14 This festival will be a happy time of celebrating with your sons and daughters, your male and female servants, and the Levites, foreigners, orphans, and widows from your towns. 15 For seven days you must celebrate this festival to honor the Lord your God at the place he chooses, for it is he who blesses you with bountiful harvests and gives you success in all your work. This festival will be a time of great joy for all.
Imagine a celebration where it is COMMANDED that we be happy, with family, and filled with joy! Our Thanksgiving, which was originally modeled after the Feast of Tabernacles, falls way short of THE FEAST. God wants us to celebrate with unbridled joy! (And we will again- with God, let by His Son – when Jesus returns!)
So, even today, we need not worry or be saddened that God will not provide – even in life’s leanest seasons. He will never abandon us, just as this week-long celebration proclaimed!
This is why, in that year of Jesus’ life, He could miss Passover. He could miss Pentecost. But He could not miss THE Feast. He couldn’t miss tens of thousands of fellow Jews celebrating, singing, dancing and shouting Hosanna! Hosanna!
And, in the middle of this incredibly joyous occasion, with water and wine pouring and hope and joy overflowing, Jesus proclaimed these words:
37 On the last day, the climax of the festival, Jesus stood and shouted to the crowds, “Anyone who is thirsty may come to me! 38 Anyone who believes in me may come and drink! For the Scriptures declare, ‘Rivers of living water will flow from his heart.’ (John 7:37-38)
In other words, Jesus was saying, “You’re singing Hosanna and praying for salvation. I am the answer to your prayers!” Quite a bold move for a guy who snuck into Jerusalem under the cloak of darkness for fear of being arrested and killed. But He couldn’t keep silent because He knew that He is the fulfillment of the water pouring ceremony, which was part of THE Feast!
Then, the very next day, as the crowds were preparing to return home, Jesus spoke out again and shocked those who listened:
2 Jesus spoke to the people once more and said, “I am the light of the world. If you follow me, you won’t have to walk in darkness, because you will have the light that leads to life.” (John 8:2)
In other words, Jesus was proclaiming that He is the fulfillment of the Illumination ceremony portion of THE Feast. And the people understood just what He meant, as we read in John 7:25-30)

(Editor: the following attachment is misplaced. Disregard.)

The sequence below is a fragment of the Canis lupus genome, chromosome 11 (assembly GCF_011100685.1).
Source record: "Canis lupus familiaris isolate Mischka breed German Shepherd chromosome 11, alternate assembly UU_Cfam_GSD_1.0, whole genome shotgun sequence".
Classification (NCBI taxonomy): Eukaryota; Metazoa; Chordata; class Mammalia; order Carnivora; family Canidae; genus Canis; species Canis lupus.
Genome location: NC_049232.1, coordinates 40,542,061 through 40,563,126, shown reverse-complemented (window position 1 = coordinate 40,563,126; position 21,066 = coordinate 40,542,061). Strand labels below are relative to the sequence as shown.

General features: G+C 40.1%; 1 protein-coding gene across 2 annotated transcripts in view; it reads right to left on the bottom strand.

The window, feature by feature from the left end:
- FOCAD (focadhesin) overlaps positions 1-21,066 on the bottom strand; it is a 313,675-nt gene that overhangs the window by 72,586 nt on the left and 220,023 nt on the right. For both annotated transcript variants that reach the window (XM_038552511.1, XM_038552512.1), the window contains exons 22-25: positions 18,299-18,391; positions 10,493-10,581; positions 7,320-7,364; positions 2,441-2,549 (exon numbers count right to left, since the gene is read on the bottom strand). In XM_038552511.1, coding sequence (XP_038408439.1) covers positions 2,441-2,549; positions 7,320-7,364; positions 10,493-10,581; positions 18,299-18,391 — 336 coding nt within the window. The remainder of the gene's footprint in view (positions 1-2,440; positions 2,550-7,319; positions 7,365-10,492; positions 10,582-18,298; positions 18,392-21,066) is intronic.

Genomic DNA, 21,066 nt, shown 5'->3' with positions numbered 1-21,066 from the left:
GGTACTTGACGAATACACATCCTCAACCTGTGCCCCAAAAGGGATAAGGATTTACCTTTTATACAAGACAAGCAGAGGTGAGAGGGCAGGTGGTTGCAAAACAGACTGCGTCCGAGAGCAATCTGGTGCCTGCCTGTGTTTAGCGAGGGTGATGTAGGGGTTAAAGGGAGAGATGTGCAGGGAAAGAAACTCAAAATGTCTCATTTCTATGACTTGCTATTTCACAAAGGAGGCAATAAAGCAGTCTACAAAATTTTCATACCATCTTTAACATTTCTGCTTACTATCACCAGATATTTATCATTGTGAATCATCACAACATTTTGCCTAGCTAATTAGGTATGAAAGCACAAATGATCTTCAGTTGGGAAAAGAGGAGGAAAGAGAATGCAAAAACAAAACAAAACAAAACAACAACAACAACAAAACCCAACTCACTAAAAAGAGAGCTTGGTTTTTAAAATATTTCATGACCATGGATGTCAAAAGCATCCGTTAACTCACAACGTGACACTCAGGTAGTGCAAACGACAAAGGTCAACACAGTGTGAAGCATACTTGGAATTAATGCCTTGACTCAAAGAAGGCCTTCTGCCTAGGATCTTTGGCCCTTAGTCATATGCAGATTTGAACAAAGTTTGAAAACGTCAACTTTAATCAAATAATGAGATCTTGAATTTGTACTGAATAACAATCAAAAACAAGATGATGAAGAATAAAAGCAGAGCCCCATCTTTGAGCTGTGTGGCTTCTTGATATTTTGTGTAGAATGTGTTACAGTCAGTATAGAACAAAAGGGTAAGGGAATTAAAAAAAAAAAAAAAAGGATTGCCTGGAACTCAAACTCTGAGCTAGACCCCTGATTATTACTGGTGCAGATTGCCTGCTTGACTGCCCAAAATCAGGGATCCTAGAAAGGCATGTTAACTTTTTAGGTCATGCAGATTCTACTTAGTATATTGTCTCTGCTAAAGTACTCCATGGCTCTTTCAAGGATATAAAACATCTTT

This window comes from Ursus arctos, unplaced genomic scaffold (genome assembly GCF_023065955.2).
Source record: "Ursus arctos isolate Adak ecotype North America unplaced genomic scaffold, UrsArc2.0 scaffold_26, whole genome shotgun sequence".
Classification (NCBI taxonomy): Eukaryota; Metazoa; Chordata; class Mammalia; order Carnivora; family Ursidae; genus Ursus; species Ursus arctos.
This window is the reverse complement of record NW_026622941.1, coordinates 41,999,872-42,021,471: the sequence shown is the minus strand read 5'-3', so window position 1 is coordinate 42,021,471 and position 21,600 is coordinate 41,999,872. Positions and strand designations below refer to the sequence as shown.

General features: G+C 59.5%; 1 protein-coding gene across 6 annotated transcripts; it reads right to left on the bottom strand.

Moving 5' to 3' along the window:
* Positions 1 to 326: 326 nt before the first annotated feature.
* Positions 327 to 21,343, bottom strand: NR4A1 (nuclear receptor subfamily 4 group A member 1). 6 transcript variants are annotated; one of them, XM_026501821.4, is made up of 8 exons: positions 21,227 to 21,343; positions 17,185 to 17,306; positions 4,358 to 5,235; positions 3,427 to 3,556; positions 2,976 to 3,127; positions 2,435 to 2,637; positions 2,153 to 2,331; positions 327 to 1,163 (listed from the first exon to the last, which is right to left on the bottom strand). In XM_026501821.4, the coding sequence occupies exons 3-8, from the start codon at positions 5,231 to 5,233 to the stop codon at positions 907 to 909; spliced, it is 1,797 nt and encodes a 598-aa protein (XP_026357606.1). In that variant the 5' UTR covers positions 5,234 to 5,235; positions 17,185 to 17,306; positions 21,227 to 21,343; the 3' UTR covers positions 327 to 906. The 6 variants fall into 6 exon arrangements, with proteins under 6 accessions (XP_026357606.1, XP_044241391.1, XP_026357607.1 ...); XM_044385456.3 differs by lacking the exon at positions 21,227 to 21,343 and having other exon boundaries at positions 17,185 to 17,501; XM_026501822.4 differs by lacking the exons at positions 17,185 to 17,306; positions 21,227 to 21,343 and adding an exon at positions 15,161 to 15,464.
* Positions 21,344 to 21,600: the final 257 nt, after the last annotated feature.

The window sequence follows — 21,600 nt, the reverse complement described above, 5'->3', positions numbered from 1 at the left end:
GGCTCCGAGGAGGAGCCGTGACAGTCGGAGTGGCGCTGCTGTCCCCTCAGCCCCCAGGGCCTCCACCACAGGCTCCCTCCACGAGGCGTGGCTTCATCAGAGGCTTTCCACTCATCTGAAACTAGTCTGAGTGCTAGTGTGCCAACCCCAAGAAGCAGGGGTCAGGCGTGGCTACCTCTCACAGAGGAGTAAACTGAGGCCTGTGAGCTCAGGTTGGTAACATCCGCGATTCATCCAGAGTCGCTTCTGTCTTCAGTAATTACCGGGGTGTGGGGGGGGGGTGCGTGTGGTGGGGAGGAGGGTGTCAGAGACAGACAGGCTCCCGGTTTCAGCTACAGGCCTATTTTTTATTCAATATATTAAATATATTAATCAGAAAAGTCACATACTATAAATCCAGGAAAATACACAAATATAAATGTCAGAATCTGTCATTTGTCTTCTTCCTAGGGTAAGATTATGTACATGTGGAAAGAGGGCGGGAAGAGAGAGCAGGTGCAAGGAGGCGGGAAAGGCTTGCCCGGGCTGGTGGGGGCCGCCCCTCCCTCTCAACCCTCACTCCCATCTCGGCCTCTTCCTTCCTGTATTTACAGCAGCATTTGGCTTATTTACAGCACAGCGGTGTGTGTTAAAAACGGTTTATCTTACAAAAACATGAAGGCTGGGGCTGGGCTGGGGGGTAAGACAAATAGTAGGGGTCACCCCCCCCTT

25 Some of the people who lived in Jerusalem started to ask each other, “Isn’t this the man they are trying to kill? 26 But here he is, speaking in public, and they say nothing to him. Could our leaders possibly believe that he is the Messiah? 27 But how could he be? For we know where this man comes from. When the Messiah comes, he will simply appear; no one will know where he comes from.”
28 While Jesus was teaching in the Temple, he called out, “Yes, you know me, and you know where I come from. But I’m not here on my own. The one who sent me is true, and you don’t know him. 29 But I know him because I come from him, and he sent me to you.”30 Then the leaders tried to arrest him; but no one laid a hand on him, because his time had not yet come.
31 Many among the crowds at the Temple believed in him. “After all,” they said, “would you expect the Messiah to do more miraculous signs than this man has done?”
Jesus had a harvest of souls to reap!
Yet, there was one more intensely personal reason why Jesus chose to come to this Feast of Tabernacles.
Going back to even before Jesus was born, we read about Zechariah the priest in Luke 1:5
5 When Herod was king of Judea, there was a Jewish priest named Zechariah. He was a member of the priestly order of Abijah, and his wife, Elizabeth, was also from the priestly line of Aaron.
Historical records reveal that the Order of Abijah served in the Temple during the last two weeks of May. So, it would be in early-to-mid June that Luke 1:23-24 would have occurred
23 When Zechariah’s week of service in the Temple was over, he returned home. 24 Soon afterward his wife, Elizabeth, became pregnant and went into seclusion for five months.
Now, here’s the cool part. This is what we read just two verses later in Luke 1:26,
26 In the sixth month of Elizabeth’s pregnancy, God sent the angel Gabriel to Nazareth, a village in Galilee, 27 to a virgin named Mary. She was engaged to be married to a man named Joseph, a descendant of King David. 28 Gabriel appeared to her and said, “Greetings, favored woman! The Lord is with you!
29 Confused and disturbed, Mary tried to think what the angel could mean. 30 “Don’t be afraid, Mary,” the angel told her, “for you have found favor with God! 31 You will conceive and give birth to a son, and you will name him Jesus. 32 He will be very great and will be called the Son of the Most High. The Lord God will give him the throne of his ancestor David. 33 And he will reign over Israel forever; his Kingdom will never end!”
So, if Mary became pregnant sometime in mid-to-late December, this would put Jesus being born in September or so… Just in time for the Feast of Tabernacles! This is precisely within the window of time – the ONLY time in the calendar year – when shepherds would be out in the fields tending their sheep by night! (after the harvest ends and before the rainy season begins).
So why, after skipping Passover and Pentecost and in the face of such real, meaningful threats did Jesus feel so compelled to attend this Feast?
Perhaps because it was His birthday. And He wanted to spend His birthday in the Holy City, in His Father’s house, with His people, to offer Himself up for them as Living Water and the Light of the World, who had come to his earth to dwell (or tabernacle) with them and with us!